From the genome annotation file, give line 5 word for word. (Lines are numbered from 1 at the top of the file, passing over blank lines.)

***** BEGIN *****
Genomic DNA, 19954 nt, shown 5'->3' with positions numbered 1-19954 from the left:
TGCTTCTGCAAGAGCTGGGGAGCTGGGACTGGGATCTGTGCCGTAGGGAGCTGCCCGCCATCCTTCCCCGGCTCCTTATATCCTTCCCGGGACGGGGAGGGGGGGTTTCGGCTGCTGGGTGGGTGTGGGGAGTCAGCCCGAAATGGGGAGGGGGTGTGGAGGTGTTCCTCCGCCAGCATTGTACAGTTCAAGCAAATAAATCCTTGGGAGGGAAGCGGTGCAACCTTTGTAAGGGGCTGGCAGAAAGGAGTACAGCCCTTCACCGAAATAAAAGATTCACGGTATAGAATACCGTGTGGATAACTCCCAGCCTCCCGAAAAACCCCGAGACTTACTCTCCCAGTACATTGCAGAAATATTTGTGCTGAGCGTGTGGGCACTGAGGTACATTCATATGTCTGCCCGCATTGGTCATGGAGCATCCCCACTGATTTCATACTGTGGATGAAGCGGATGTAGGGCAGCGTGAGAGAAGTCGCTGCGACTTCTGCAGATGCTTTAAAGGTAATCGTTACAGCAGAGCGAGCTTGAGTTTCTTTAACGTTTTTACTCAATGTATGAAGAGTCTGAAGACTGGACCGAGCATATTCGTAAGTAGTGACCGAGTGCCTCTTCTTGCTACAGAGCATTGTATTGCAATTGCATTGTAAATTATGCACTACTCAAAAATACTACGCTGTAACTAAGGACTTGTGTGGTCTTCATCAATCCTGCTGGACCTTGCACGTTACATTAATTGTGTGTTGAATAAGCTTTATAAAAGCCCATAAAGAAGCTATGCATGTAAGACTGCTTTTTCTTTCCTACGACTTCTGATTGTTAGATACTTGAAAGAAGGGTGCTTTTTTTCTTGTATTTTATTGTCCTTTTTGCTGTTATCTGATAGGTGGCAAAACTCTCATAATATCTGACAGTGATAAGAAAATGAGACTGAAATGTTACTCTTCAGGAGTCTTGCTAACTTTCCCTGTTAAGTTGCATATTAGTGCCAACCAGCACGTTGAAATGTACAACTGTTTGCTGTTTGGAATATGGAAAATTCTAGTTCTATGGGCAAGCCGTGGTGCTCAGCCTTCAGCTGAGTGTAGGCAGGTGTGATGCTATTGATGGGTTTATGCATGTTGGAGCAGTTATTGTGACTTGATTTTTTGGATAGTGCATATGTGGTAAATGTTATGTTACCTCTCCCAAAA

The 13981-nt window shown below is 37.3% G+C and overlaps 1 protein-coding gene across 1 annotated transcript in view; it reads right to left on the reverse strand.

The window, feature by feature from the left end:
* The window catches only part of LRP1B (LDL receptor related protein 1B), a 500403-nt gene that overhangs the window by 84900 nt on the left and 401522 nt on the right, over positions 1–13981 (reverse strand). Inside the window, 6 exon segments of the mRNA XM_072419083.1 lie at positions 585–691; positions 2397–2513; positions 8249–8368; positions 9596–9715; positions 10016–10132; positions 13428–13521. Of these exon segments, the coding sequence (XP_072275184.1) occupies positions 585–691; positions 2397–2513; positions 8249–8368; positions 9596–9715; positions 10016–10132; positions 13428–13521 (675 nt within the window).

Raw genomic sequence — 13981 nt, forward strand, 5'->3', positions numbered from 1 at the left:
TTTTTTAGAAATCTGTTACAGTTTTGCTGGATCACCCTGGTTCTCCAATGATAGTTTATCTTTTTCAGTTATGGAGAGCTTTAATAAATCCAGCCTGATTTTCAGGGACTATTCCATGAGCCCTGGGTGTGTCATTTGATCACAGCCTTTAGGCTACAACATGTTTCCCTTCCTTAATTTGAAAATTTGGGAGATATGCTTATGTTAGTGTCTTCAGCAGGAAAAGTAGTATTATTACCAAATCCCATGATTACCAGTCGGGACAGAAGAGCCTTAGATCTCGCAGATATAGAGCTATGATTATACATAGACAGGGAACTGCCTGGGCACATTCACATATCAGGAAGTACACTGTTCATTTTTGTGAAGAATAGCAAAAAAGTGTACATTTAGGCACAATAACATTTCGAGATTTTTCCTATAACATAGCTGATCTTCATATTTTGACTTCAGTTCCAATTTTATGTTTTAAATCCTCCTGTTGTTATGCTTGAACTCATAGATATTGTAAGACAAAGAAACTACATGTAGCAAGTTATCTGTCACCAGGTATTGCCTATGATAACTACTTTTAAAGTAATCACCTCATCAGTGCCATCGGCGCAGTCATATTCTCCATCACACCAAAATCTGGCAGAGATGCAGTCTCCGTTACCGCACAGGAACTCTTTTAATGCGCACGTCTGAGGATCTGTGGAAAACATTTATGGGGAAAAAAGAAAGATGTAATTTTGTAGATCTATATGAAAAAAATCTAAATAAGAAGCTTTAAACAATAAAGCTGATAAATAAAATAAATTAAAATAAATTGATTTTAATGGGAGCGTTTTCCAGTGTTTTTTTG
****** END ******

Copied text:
* The window catches only part of LRP1B (LDL receptor related protein 1B), a 500403-nt gene that overhangs the window by 84900 nt on the left and 401522 nt on the right, over positions 1–13981 (reverse strand). Inside the window, 6 exon segments of the mRNA XM_072419083.1 lie at positions 585–691; positions 2397–2513; positions 8249–8368; positions 9596–9715; positions 10016–10132; positions 13428–13521. Of these exon segments, the coding sequence (XP_072275184.1) occupies positions 585–691; positions 2397–2513; positions 8249–8368; positions 9596–9715; positions 10016–10132; positions 13428–13521 (675 nt within the window).